Jim and Andy: The Great Beyond

Image result for andy kaufman wrestling

Netflix Original

Jim and Andy: The Great Beyond



When I watch something where an actor is playing an insane character, I wonder to myself: is the actor truly crazy? Did he start off sane and lose his mind for the role?

The craziest TV character I can think of is Claire Danes’s Carrie Mathison in “Homeland.” When she’s not completely devoted to her dangerous job, she goes home and becomes an immediate danger to herself with booze and pills.

It is possible that Claire Danes is simply a terrific actress who can turn it on and off at will. But I’ll bet no one who watched “Homeland” has ever taken a chance and allowed Ms. Danes to babysit their children.

When it comes to entertainers acting insane, Andy Kaufman is the all-time champion. Kaufman became a celebrity in the late 70s with his goofy appearances on Saturday Night Live and his lovable immigrant character on the sitcom “Taxi.”

For his own artistic vision and amusement, Andy Kaufman decided to take the love America had for him and turn it into hate.

When he would appear on a talk show, Kaufman would come out wearing a one-piece wresting unitard. He would stand in the middle of a makeshift wresting ring and go on a chauvinist rant. Finally, a woman in the audience would become so furious that she was eager to wrestle him.

Andy Kaufman would pin the woman, dance around proudly, hold a golden belt above his head, and gloat that he was the World Intergender Wrestling Champion.

Was he a brave performance artist or was he actually insane? No one knows. But I assure you no one ever allowed Mr. Kaufman to babysit their children.

Most people found Andy Kaufman’s antics weird and troubling. Jim Carrey thought he was amazing.
In 1999, at the height of his popularity, Carrey successfully lobbied to win the role of Andy Kaufman in the biopic “Man in the Moon.”

And Jim Carrey didn’t play Andy Kaufman, he became him. For four months, Carrey remained in character, day and night. Half of the documentary “Jim and Andy” shows us behind the scenes video of Jim Carrey – as Andy Kaufman – causing mischief and making life uncomfortable for everyone around him.

But the star of this film isn’t crazy 1999 Jim Carrey: it’s super crazy 2017 Jim Carrey.

Bearded, haggard, and soft-spoken, Jim Carrey looks and sounds like a homeless New Age poet.

Sometimes he’s smart, sometimes he’s wise, often he’s off in space. It’s as if he’s having a conversation at the psychiatrist’s office but he wrongly thinks he’s the doctor.

Carrey describes the liberating experience of getting to live outside himself and be a jerk for a whole summer. Then he describes the horror and confusion of leaving the character and not remembering who Jim Carrey is.

“Jim and Andy” powerfully underscores the message that becoming a celebrity is a terrible disaster for your identity, self-worth, and happiness.


There is no way of knowing whether becoming a Method Actor and being Andy Kaufman broke Jim Carrey’s brain or if he was messed up already.

All I know is, no one is hiring Jim Carrey to babysit their kids. Man, I wouldn’t even trust him to come over and feed my cats for a weekend.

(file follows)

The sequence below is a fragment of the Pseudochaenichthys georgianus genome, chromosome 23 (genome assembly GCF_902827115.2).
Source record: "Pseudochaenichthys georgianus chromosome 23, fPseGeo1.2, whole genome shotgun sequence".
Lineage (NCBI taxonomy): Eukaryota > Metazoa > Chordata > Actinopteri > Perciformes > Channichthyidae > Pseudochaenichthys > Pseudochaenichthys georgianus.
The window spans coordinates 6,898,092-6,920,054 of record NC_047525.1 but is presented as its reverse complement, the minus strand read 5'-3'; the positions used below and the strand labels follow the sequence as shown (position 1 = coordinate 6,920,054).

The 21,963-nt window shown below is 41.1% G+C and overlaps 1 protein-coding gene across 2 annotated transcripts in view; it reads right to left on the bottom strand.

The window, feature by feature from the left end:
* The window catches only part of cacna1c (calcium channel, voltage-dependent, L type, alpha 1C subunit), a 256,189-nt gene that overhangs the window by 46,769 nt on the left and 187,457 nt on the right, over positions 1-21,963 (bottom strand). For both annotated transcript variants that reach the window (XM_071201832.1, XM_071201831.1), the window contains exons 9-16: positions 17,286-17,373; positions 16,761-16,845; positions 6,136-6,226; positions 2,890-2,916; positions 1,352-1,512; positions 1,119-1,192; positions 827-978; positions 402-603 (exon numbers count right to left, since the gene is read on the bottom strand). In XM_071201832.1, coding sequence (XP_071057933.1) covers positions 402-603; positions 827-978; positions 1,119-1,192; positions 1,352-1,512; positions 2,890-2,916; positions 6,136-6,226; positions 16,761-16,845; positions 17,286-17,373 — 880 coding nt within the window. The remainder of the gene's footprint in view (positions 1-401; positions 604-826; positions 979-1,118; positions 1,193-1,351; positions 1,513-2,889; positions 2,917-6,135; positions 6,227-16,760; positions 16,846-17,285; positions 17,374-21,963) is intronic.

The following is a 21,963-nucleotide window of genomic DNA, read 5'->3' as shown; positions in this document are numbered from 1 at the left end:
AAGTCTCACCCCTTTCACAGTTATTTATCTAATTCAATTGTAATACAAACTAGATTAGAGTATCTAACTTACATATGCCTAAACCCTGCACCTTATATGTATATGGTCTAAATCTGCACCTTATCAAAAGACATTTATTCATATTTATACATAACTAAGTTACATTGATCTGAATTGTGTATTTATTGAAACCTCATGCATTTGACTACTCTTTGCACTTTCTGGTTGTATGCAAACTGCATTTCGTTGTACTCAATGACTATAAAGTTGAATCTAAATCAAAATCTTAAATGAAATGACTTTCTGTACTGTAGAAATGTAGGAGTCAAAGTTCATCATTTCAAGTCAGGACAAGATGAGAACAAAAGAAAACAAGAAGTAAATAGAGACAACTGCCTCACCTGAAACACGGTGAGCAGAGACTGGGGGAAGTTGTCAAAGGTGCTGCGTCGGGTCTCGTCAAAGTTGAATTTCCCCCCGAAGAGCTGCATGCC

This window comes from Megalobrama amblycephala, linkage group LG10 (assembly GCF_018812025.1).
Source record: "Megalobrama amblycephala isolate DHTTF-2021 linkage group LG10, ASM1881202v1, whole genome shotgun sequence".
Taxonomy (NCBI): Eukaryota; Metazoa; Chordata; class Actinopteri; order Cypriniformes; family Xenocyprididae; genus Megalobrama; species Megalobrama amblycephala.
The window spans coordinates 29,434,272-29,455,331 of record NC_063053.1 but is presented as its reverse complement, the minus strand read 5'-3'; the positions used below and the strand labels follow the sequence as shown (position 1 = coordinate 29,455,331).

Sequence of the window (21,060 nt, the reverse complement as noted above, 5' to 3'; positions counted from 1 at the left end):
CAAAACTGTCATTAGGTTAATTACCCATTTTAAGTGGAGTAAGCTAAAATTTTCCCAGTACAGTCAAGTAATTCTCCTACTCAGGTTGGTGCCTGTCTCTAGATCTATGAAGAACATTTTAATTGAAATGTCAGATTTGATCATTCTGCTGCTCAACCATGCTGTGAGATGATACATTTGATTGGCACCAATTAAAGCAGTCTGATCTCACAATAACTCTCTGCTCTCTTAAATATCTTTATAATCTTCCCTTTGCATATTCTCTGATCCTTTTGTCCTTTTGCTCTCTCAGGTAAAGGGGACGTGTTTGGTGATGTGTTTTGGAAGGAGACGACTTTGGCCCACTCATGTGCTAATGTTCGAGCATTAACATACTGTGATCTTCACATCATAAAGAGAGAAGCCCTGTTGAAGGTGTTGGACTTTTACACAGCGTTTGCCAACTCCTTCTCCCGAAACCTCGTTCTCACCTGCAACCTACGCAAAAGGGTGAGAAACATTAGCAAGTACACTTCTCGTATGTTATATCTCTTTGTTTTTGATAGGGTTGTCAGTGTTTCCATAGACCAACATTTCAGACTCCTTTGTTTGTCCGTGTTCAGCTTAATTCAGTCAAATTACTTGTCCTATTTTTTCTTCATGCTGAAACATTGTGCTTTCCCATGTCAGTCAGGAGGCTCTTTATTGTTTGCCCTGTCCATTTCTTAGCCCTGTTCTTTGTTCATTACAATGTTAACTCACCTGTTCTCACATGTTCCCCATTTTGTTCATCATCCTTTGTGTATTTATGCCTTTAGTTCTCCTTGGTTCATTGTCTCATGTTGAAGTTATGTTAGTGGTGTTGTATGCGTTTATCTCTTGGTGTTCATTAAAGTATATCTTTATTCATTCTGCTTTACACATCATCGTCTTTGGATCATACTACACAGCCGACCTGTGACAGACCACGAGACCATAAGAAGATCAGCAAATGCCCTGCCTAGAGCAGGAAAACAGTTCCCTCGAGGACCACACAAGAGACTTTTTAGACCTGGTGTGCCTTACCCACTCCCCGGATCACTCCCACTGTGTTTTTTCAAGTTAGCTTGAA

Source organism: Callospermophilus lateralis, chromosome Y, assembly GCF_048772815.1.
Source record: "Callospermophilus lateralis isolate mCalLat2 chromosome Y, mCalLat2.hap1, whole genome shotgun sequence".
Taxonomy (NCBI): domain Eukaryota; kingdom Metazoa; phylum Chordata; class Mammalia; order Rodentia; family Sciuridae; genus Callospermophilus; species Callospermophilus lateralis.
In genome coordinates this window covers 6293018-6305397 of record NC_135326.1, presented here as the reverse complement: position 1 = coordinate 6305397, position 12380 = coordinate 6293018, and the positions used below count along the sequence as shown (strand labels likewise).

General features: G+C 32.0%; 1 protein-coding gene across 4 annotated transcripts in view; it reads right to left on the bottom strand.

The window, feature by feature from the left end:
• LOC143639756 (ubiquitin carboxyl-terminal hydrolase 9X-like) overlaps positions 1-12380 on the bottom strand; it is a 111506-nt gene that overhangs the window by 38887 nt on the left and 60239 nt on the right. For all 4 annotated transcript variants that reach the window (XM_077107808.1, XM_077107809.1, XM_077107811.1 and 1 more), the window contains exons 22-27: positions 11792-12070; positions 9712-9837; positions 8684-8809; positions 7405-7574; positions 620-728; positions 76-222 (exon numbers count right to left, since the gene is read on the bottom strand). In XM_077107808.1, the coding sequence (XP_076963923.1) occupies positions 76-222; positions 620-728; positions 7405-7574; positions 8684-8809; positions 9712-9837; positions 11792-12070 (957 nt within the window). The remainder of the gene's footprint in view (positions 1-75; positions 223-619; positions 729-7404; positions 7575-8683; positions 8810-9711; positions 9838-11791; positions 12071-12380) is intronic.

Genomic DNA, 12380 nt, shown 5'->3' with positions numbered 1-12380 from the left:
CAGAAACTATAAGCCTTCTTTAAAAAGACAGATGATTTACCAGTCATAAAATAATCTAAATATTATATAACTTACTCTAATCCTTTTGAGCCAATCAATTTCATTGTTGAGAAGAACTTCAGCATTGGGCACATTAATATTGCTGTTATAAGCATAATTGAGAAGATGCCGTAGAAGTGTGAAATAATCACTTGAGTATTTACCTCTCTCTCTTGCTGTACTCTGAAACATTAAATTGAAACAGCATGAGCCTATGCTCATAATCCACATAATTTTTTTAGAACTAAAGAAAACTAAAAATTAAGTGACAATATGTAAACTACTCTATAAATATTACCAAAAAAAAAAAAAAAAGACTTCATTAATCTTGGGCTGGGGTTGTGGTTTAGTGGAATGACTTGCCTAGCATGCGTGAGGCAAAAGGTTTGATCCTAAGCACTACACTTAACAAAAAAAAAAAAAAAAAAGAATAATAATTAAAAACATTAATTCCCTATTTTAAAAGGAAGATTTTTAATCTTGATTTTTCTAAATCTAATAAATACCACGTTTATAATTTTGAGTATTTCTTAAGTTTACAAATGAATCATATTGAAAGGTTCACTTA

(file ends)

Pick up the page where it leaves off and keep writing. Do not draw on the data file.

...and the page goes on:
Second Hand Smoke and the Power of Collective Brainwashing

Image result for second hand smoke

Second Hand Smoke and the Power of Collective Brainwashing


We have an ugly habit of judging people of the past as dumber, simpler, or more gullible than us.

We look, for example, at people of the 17th Century who burned witches and we shake our heads. “How could they be so worked up about a threat that doesn’t even exist?” we ask ourselves.

We are in no position to judge. Humanity has a problem. I call it Collective Brainwashing.

I have seen this happen in my own lifetime.


Let me take you back to a simpler time in the United States: 1990.

The war on smoking had been raging for a generation. And the anti-smoking crowd was on a roll. Almost every restaurant in the country had a No Smoking Section. Most airplanes had banned smoking. Even baseball and football stadiums were beginning to go smoke free.

Smokers had become a clear minority. Only half of the American people had ever smoked regularly. And half of them had since quit.

These were huge victories. But the anti-smoking crusaders were not satisfied.

It was right around 1990 that the focus of the anti-smoking movement changed from informing Americans about the real dangers of smoking to demonizing smokers.

But how on earth do you demonize regular, hard-working, law-abiding Americans? You claim that second hand smoke is deadly.


Passive smoking kills 600,000 a year, including 165,000 children

Second Hand Smoke Is MORE Dangerous Than Smoking!

Around 1990, quotes like these began appearing in Western newspapers.

Within a generation, Collective Brainwashing had taken hold; propaganda had evolved into accepted truth.

The anti-smoking propagandists were counting on the fact that younger people listen to the television more than their parents. And they were right.

Older folks like us who lived before 1990 know that second hand smoke isn’t deadly. We all knew non-smokers who worked in smoke-filled offices and restaurants in the 70s and 80s. None of them contracted lung cancer. We all knew non-smokers who lived in smoke-filled houses in the 70s and 80s. None of them developed emphysema. Of course they didn’t.

The truth never mattered to the propagandists. Their goal was to demonize and defeat smokers. And they did a splendid job. Smokers went from a cool, hip minority to a dangerous, hated threat.